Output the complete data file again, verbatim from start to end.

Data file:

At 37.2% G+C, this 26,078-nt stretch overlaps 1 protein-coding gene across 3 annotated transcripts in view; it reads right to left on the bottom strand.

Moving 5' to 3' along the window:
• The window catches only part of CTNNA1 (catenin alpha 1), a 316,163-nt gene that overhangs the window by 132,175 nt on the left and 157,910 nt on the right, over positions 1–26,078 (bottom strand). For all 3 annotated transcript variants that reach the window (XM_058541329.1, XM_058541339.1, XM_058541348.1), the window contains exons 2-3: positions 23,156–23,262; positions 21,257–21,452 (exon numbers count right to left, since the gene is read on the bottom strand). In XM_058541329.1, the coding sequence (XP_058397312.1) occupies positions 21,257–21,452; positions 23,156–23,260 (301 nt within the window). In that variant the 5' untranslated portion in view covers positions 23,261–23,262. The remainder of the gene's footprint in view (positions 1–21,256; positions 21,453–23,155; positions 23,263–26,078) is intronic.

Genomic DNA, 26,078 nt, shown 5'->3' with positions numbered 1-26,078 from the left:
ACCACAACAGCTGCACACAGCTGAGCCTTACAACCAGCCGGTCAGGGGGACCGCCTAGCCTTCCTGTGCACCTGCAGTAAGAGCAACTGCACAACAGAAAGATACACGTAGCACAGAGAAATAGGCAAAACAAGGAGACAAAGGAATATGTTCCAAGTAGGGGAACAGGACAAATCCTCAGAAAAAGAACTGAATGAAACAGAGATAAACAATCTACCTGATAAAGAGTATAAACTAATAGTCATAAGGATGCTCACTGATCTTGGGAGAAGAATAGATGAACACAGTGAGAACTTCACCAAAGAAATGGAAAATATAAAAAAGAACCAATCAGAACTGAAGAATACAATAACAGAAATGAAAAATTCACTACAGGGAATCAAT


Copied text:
At 37.2% G+C, this 26,078-nt stretch overlaps 1 protein-coding gene across 3 annotated transcripts in view; it reads right to left on the bottom strand.

Moving 5' to 3' along the window:
• The window catches only part of CTNNA1 (catenin alpha 1), a 316,163-nt gene that overhangs the window by 132,175 nt on the left and 157,910 nt on the right, over positions 1–26,078 (bottom strand). For all 3 annotated transcript variants that reach the window (XM_058541329.1, XM_058541339.1, XM_058541348.1), the window contains exons 2-3: positions 23,156–23,262; positions 21,257–21,452 (exon numbers count right to left, since the gene is read on the bottom strand). In XM_058541329.1, the coding sequence (XP_058397312.1) occupies positions 21,257–21,452; positions 23,156–23,260 (301 nt within the window). In that variant the 5' untranslated portion in view covers positions 23,261–23,262. The remainder of the gene's footprint in view (positions 1–21,256; positions 21,453–23,155; positions 23,263–26,078) is intronic.

Genomic DNA, 26,078 nt, shown 5'->3' with positions numbered 1-26,078 from the left:
ACCACAACAGCTGCACACAGCTGAGCCTTACAACCAGCCGGTCAGGGGGACCGCCTAGCCTTCCTGTGCACCTGCAGTAAGAGCAACTGCACAACAGAAAGATACACGTAGCACAGAGAAATAGGCAAAACAAGGAGACAAAGGAATATGTTCCAAGTAGGGGAACAGGACAAATCCTCAGAAAAAGAACTGAATGAAACAGAGATAAACAATCTACCTGATAAAGAGTATAAACTAATAGTCATAAGGATGCTCACTGATCTTGGGAGAAGAATAGATGAACACAGTGAGAACTTCACCAAAGAAATGGAAAATATAAAAAAGAACCAATCAGAACTGAAGAATACAATAACAGAAATGAAAAATTCACTACAGGGAATCAAT